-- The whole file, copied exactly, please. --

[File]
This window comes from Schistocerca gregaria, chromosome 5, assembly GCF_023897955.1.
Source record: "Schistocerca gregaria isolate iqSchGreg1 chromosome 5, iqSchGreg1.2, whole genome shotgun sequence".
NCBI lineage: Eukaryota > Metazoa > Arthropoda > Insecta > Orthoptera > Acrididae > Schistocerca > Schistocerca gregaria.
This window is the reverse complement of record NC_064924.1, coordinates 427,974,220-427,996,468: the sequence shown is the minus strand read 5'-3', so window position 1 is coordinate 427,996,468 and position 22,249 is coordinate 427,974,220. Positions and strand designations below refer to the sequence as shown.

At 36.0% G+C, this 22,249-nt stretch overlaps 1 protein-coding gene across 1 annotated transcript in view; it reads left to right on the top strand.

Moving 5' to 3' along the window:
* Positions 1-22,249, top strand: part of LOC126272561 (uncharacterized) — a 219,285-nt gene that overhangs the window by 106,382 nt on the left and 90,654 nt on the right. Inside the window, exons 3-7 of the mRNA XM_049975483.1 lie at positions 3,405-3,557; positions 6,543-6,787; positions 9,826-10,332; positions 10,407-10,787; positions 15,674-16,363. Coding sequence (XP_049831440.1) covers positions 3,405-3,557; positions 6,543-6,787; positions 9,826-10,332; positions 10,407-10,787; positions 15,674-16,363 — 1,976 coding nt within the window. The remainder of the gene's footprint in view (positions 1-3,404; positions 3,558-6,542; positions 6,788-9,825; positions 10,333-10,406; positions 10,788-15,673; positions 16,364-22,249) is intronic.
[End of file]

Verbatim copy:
This window comes from Schistocerca gregaria, chromosome 5, assembly GCF_023897955.1.
Source record: "Schistocerca gregaria isolate iqSchGreg1 chromosome 5, iqSchGreg1.2, whole genome shotgun sequence".
NCBI lineage: Eukaryota > Metazoa > Arthropoda > Insecta > Orthoptera > Acrididae > Schistocerca > Schistocerca gregaria.
This window is the reverse complement of record NC_064924.1, coordinates 427,974,220-427,996,468: the sequence shown is the minus strand read 5'-3', so window position 1 is coordinate 427,996,468 and position 22,249 is coordinate 427,974,220. Positions and strand designations below refer to the sequence as shown.

At 36.0% G+C, this 22,249-nt stretch overlaps 1 protein-coding gene across 1 annotated transcript in view; it reads left to right on the top strand.

Moving 5' to 3' along the window:
* Positions 1-22,249, top strand: part of LOC126272561 (uncharacterized) — a 219,285-nt gene that overhangs the window by 106,382 nt on the left and 90,654 nt on the right. Inside the window, exons 3-7 of the mRNA XM_049975483.1 lie at positions 3,405-3,557; positions 6,543-6,787; positions 9,826-10,332; positions 10,407-10,787; positions 15,674-16,363. Coding sequence (XP_049831440.1) covers positions 3,405-3,557; positions 6,543-6,787; positions 9,826-10,332; positions 10,407-10,787; positions 15,674-16,363 — 1,976 coding nt within the window. The remainder of the gene's footprint in view (positions 1-3,404; positions 3,558-6,542; positions 6,788-9,825; positions 10,333-10,406; positions 10,788-15,673; positions 16,364-22,249) is intronic.